First Thesis Advisor
Richard N. Jones
Second Thesis Advisor
Edwin D. Boudreaux
Delirium, Measurement, Cognitive Aging, Public Health, Epidemiology, Aging, Geriatrics, Gerontology, Psychometrics
Rationale: Delirium is a serious, morbid condition affecting 2.6 million older Americans annually. A major problem plaguing delirium research is difficulty in identification, given a plethora of existing tools. The lack of consensus on key features and approaches has stymied progress in delirium research. The goal of this project was to use advanced measurement methods to improve delirium’s identification.
Aims and Findings:
(1) Determine the 4 most commonly used and well-validated instruments for delirium identification. Through a rigorous systematic review, I identified the Confusion Assessment Method (CAM), Delirium Observation Screening Scale (DOSS), Delirium Rating Scale-Revised-98 (DRS-R-98), and Memorial Delirium Assessment Scale (MDAS).
(2) Harmonize the 4 instruments to generate a delirium item bank (DEL-IB), a dataset containing items and estimates of their population level parameters. In a secondary analysis of 3 datasets, I equated instruments on a common metric and created crosswalks.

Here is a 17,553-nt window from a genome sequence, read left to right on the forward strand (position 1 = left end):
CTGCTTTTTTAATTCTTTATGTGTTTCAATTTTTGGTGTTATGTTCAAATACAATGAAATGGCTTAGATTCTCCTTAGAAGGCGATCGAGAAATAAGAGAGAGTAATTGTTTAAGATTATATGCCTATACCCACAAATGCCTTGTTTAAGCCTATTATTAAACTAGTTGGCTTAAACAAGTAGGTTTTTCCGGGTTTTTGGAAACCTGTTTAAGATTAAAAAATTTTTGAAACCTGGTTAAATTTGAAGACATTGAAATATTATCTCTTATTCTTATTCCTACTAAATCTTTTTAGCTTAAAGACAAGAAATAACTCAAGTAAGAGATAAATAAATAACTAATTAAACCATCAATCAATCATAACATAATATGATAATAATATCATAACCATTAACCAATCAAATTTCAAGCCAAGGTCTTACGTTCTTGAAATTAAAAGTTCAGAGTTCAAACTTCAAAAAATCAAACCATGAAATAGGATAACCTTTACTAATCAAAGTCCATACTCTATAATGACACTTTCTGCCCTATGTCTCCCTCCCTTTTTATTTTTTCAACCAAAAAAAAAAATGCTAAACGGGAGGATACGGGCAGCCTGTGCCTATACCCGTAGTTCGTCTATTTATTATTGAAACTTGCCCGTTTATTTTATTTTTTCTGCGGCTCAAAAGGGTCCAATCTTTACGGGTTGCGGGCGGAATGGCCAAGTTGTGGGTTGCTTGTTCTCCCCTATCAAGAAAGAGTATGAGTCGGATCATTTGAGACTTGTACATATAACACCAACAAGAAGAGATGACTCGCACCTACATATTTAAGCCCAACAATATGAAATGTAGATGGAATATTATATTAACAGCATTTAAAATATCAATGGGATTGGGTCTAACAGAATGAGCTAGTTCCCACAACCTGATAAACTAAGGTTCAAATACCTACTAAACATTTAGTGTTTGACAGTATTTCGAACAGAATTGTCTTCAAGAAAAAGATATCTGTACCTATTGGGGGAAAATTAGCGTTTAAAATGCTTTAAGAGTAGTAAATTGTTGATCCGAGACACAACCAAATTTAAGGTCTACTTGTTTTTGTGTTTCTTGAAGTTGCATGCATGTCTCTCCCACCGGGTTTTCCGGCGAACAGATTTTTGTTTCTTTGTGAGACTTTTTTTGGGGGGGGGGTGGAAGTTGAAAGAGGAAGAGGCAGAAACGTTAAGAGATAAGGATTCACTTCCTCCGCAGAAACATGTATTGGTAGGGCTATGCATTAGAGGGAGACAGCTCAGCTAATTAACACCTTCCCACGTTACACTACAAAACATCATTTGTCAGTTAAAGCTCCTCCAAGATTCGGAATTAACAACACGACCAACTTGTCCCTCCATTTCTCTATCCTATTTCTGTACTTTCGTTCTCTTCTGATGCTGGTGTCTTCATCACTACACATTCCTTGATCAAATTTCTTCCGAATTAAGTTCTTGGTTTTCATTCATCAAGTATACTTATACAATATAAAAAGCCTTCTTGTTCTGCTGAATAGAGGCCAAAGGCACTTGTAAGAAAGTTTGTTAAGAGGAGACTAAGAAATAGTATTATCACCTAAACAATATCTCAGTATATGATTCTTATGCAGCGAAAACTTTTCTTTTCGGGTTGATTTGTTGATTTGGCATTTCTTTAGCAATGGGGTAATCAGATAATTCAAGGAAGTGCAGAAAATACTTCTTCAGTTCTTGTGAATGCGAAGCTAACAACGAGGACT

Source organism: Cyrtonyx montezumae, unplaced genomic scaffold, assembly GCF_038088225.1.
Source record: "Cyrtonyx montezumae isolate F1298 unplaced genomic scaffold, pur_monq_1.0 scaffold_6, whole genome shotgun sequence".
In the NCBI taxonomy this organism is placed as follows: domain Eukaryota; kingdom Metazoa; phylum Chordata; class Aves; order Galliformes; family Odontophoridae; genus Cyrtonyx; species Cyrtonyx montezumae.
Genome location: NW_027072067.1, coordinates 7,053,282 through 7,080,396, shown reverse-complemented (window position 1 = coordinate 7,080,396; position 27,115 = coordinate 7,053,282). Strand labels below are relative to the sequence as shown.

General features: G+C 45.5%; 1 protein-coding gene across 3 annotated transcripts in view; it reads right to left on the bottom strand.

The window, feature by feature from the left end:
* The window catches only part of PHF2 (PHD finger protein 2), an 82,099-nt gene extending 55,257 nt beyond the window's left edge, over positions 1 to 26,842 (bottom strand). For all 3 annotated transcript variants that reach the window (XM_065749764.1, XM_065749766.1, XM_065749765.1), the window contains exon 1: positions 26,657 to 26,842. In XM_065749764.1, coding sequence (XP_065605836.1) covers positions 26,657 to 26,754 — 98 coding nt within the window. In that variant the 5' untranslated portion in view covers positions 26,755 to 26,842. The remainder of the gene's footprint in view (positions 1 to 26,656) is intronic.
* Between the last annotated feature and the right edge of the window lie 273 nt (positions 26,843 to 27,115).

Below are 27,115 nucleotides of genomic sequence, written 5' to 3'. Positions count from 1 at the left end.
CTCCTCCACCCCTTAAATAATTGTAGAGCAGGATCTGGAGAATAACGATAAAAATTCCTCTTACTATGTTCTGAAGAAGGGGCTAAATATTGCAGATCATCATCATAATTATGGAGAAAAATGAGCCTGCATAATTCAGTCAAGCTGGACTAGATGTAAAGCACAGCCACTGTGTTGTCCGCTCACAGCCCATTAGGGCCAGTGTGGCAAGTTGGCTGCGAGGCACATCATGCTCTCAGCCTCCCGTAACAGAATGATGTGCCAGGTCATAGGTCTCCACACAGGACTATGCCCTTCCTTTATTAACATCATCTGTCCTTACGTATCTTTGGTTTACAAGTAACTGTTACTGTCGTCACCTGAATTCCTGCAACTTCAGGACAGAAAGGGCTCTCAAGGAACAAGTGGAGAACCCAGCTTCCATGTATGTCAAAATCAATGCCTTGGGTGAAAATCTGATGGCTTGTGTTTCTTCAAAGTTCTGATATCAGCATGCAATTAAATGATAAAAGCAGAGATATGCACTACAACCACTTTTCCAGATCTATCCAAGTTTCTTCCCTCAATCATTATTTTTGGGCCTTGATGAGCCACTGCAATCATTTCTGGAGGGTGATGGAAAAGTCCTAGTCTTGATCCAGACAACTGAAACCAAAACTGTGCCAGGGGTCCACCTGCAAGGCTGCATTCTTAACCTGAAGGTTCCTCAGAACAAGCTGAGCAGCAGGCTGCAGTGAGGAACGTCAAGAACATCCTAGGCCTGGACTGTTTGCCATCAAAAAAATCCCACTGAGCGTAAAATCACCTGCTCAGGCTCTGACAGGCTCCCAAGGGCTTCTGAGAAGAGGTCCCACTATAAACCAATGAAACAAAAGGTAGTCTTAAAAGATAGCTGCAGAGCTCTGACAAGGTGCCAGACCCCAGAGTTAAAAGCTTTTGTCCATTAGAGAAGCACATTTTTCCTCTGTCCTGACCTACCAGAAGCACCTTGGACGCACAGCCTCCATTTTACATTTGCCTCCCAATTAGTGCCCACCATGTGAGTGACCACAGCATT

(3) Explore applications of the harmonized item bank through several approaches. First, identifying different cut-points that will optimize: (a) balanced high accuracy (Youden’s J-Statistic), (b) screening (sensitivity), and (c) confirmation of diagnosis (specificity) in identification of delirium. Second, comparing performance characteristics of example forms developed from the DEL-IB.
Impact: The knowledge gained includes harmonization of 4 instruments for identification of delirium, with crosswalks on a common metric. This will pave the way for combining studies, such as meta-analyses of new treatments, essential for developing guidelines and advancing clinical care. Additionally, the DEL-IB will facilitate creating big datasets, such as for omics studies to advance pathophysiologic understanding of delirium.
Helfand BK. (2021). Measurement in Health: Advancing Assessment of Delirium. GSBS Dissertations and Theses. https://doi.org/10.13028/vtns-j677. Retrieved from https://escholarship.umassmed.edu/gsbs_diss/1122
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